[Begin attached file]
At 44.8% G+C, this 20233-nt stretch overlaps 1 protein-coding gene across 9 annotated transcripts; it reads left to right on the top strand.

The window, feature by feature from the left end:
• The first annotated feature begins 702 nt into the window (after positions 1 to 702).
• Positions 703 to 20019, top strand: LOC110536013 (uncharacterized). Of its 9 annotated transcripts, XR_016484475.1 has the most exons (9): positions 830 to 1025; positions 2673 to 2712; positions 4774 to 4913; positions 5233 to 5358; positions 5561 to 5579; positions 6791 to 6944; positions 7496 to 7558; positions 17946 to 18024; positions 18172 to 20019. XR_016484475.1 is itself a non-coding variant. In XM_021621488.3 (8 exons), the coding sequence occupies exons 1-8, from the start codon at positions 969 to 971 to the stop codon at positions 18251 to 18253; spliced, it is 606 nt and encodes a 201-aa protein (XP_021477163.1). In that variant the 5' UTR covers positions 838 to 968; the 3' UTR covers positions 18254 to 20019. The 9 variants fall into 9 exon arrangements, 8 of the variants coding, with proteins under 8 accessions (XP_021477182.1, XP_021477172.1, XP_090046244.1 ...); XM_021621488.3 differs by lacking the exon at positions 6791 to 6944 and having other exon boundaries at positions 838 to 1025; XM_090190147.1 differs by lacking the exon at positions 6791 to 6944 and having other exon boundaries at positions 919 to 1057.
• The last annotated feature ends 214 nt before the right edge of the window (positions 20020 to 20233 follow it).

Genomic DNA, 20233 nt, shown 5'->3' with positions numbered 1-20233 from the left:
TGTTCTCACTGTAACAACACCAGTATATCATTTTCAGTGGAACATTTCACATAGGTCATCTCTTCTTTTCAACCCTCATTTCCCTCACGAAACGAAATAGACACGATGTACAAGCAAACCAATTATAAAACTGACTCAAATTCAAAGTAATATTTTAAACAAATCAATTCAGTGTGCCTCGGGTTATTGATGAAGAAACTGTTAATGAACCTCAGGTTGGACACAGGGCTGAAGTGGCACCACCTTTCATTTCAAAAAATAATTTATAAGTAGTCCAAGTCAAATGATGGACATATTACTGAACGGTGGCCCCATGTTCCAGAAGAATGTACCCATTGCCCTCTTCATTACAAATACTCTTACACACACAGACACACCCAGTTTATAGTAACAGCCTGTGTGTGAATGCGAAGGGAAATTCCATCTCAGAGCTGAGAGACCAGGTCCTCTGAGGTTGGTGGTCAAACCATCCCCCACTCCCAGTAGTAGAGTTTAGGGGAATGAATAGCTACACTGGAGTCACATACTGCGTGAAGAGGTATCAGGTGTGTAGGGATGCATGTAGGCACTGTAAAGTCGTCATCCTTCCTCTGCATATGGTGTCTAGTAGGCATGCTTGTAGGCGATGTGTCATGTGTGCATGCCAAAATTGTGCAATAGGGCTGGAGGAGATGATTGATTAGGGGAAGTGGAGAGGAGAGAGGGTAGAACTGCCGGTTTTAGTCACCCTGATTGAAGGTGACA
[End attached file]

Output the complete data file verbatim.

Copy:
At 44.8% G+C, this 20233-nt stretch overlaps 1 protein-coding gene across 9 annotated transcripts; it reads left to right on the top strand.

The window, feature by feature from the left end:
• The first annotated feature begins 702 nt into the window (after positions 1 to 702).
• Positions 703 to 20019, top strand: LOC110536013 (uncharacterized). Of its 9 annotated transcripts, XR_016484475.1 has the most exons (9): positions 830 to 1025; positions 2673 to 2712; positions 4774 to 4913; positions 5233 to 5358; positions 5561 to 5579; positions 6791 to 6944; positions 7496 to 7558; positions 17946 to 18024; positions 18172 to 20019. XR_016484475.1 is itself a non-coding variant. In XM_021621488.3 (8 exons), the coding sequence occupies exons 1-8, from the start codon at positions 969 to 971 to the stop codon at positions 18251 to 18253; spliced, it is 606 nt and encodes a 201-aa protein (XP_021477163.1). In that variant the 5' UTR covers positions 838 to 968; the 3' UTR covers positions 18254 to 20019. The 9 variants fall into 9 exon arrangements, 8 of the variants coding, with proteins under 8 accessions (XP_021477182.1, XP_021477172.1, XP_090046244.1 ...); XM_021621488.3 differs by lacking the exon at positions 6791 to 6944 and having other exon boundaries at positions 838 to 1025; XM_090190147.1 differs by lacking the exon at positions 6791 to 6944 and having other exon boundaries at positions 919 to 1057.
• The last annotated feature ends 214 nt before the right edge of the window (positions 20020 to 20233 follow it).

Genomic DNA, 20233 nt, shown 5'->3' with positions numbered 1-20233 from the left:
TGTTCTCACTGTAACAACACCAGTATATCATTTTCAGTGGAACATTTCACATAGGTCATCTCTTCTTTTCAACCCTCATTTCCCTCACGAAACGAAATAGACACGATGTACAAGCAAACCAATTATAAAACTGACTCAAATTCAAAGTAATATTTTAAACAAATCAATTCAGTGTGCCTCGGGTTATTGATGAAGAAACTGTTAATGAACCTCAGGTTGGACACAGGGCTGAAGTGGCACCACCTTTCATTTCAAAAAATAATTTATAAGTAGTCCAAGTCAAATGATGGACATATTACTGAACGGTGGCCCCATGTTCCAGAAGAATGTACCCATTGCCCTCTTCATTACAAATACTCTTACACACACAGACACACCCAGTTTATAGTAACAGCCTGTGTGTGAATGCGAAGGGAAATTCCATCTCAGAGCTGAGAGACCAGGTCCTCTGAGGTTGGTGGTCAAACCATCCCCCACTCCCAGTAGTAGAGTTTAGGGGAATGAATAGCTACACTGGAGTCACATACTGCGTGAAGAGGTATCAGGTGTGTAGGGATGCATGTAGGCACTGTAAAGTCGTCATCCTTCCTCTGCATATGGTGTCTAGTAGGCATGCTTGTAGGCGATGTGTCATGTGTGCATGCCAAAATTGTGCAATAGGGCTGGAGGAGATGATTGATTAGGGGAAGTGGAGAGGAGAGAGGGTAGAACTGCCGGTTTTAGTCACCCTGATTGAAGGTGACA